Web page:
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Sugar Substitutes

Over the past few years, there has been a spotlight on the sugar content of foods and how excessive consumption of these food sources may lead to adverse health effects.

The average South African consumes 24 teaspoons of sugar per day – more than double the World Health Organization guidelines for daily intake! From 1985, when 30 million people had diabetes, its prevalence has increased six-fold and today more than 230 million people worldwide are affected by diabetes. If nothing is done now to prevent this, this number will continue to increase to more than 350 million within the next 20 years.

That is why the Department of Health implemented the sugar tax regulation in April 2017.

Now if you are reading this and you’re thinking: “There’s no way I’m taking in 24 teaspoons of sugar a day” – let us take a closer look:

  • 1 can regular soda = 9 teaspoons sugar
  • 1 can diet soda = ½ teaspoon sugar
  • 1 glass fruit juice = 3–5 teaspoons sugar
  • 1 slice bread = 1 teaspoon sugar
  • 1 glass sweet wine = 2 teaspoons sugar
  • 1 glass dry/low-kilojoule wine = ½ teaspoon sugar
  • 1 slab milk chocolate = 13 teaspoons sugar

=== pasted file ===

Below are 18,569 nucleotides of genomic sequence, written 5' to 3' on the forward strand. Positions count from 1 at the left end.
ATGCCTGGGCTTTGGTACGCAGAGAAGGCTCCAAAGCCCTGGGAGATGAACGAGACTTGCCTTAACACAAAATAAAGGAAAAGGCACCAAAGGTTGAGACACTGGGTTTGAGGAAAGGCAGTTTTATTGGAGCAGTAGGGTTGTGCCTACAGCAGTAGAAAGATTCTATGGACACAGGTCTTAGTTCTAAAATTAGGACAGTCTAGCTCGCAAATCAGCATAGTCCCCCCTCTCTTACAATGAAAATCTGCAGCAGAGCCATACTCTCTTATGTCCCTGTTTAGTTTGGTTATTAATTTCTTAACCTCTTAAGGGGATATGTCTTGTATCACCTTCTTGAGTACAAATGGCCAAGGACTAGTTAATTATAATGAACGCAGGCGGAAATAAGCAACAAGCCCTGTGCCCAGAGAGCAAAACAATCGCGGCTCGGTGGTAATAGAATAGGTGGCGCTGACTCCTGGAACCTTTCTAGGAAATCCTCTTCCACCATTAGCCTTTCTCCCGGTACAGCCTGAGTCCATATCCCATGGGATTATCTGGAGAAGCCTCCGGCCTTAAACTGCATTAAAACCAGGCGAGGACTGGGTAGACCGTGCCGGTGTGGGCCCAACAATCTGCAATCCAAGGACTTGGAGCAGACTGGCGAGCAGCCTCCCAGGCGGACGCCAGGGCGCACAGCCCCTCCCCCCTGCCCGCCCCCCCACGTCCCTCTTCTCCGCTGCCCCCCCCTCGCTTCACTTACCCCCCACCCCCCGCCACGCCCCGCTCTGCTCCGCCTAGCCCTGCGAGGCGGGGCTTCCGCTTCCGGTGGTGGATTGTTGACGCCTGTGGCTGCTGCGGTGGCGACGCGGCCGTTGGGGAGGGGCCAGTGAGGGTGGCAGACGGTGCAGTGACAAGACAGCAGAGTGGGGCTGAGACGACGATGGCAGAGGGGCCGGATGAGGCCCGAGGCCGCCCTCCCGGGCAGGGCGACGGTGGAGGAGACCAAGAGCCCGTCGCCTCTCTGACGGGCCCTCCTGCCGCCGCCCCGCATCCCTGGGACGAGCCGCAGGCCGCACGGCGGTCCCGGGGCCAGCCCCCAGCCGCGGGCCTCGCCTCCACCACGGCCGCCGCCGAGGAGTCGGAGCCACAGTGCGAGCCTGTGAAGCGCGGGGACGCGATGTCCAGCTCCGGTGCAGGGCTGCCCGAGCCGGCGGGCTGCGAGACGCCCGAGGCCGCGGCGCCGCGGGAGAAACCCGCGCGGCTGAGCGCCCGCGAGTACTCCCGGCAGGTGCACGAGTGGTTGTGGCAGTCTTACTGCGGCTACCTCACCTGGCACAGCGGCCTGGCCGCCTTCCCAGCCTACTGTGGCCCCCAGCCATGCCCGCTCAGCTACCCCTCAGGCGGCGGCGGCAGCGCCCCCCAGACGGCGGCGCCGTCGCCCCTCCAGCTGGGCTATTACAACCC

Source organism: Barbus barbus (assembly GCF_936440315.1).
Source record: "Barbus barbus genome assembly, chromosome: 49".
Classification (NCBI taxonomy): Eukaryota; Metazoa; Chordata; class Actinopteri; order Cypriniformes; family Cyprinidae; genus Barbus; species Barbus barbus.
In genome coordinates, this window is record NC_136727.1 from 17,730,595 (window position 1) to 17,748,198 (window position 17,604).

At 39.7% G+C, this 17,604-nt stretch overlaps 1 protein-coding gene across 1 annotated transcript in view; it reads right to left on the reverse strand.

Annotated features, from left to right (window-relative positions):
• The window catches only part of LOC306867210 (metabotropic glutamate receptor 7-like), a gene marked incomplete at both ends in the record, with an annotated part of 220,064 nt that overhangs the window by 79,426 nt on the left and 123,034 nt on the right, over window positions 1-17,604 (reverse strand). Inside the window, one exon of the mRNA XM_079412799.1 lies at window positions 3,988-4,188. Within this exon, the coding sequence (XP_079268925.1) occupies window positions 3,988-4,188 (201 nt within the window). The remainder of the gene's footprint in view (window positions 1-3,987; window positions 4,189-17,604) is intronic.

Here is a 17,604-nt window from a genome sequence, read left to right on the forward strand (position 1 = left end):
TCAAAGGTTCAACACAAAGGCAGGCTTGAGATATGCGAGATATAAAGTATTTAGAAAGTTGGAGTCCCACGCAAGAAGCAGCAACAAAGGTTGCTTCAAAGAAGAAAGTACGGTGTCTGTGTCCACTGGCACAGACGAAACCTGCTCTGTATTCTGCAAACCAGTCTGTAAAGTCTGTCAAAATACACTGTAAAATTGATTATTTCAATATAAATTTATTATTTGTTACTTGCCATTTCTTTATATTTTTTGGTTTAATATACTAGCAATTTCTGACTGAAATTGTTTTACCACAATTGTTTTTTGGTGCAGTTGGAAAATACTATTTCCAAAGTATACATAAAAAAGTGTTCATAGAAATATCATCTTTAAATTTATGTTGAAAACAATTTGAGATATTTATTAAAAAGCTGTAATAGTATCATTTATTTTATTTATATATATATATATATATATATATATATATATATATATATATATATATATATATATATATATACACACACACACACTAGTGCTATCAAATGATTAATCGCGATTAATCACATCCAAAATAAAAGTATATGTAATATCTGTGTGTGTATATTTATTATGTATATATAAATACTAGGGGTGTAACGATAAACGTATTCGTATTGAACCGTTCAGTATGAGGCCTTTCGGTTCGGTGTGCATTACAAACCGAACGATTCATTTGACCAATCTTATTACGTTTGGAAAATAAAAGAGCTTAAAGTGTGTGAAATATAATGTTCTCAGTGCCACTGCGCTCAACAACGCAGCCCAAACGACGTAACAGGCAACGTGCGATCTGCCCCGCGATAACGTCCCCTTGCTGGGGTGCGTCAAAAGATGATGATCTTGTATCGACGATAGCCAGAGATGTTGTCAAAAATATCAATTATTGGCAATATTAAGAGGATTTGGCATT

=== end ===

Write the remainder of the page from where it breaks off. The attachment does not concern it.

• 1 small packet jelly sweets (70g) = 9 teaspoons sugar
  • 100g low-fat yoghurt = 2 teaspoons sugar

But is the alternative healthier? There is a lot of controversy regarding sugar substitutes/alternative sweeteners. In this article we will examine sugar and alternative sweeteners and what you should know regarding both.

Sugars that increase blood sugar levels

Some foods will say “no added sugar” but will still be high in natural sugar (e.g. fruit sugars). These natural sugars also raise blood glucose levels and should be monitored for people with insulin resistance and diabetes.

SugarForms & UsesOther things you should know
  • Brown sugar
  • Maltodextrins
  • Icing sugar
  • Agave syrup
  • Invert sugar
  • Brown rice syrup
  • White sugar
  • Corn syrup
  • Dextrose
  • High fructose corn syrup
  • Fructose
  • Maple syrup
  • Glucose
  • Fruit juice concentrates
  • Lactose
  • Honey
  • Maltose
  • Molasses
  • Sucrose
  • Barley malt
  • Used to sweeten foods and beverages
  • May be found in certain medications
  • There is no advantage to those with diabetes in using one type of sugar over another (in other words, one teaspoon of sugar has the equal effect of one teaspoon of honey).
  • Sugars may be eaten in moderation. Up to 5% of the daily caloric requirement can come from added sugar.
  • High sugar diets are not recommended as this could replace more nutritious foods and then lead to deficiencies.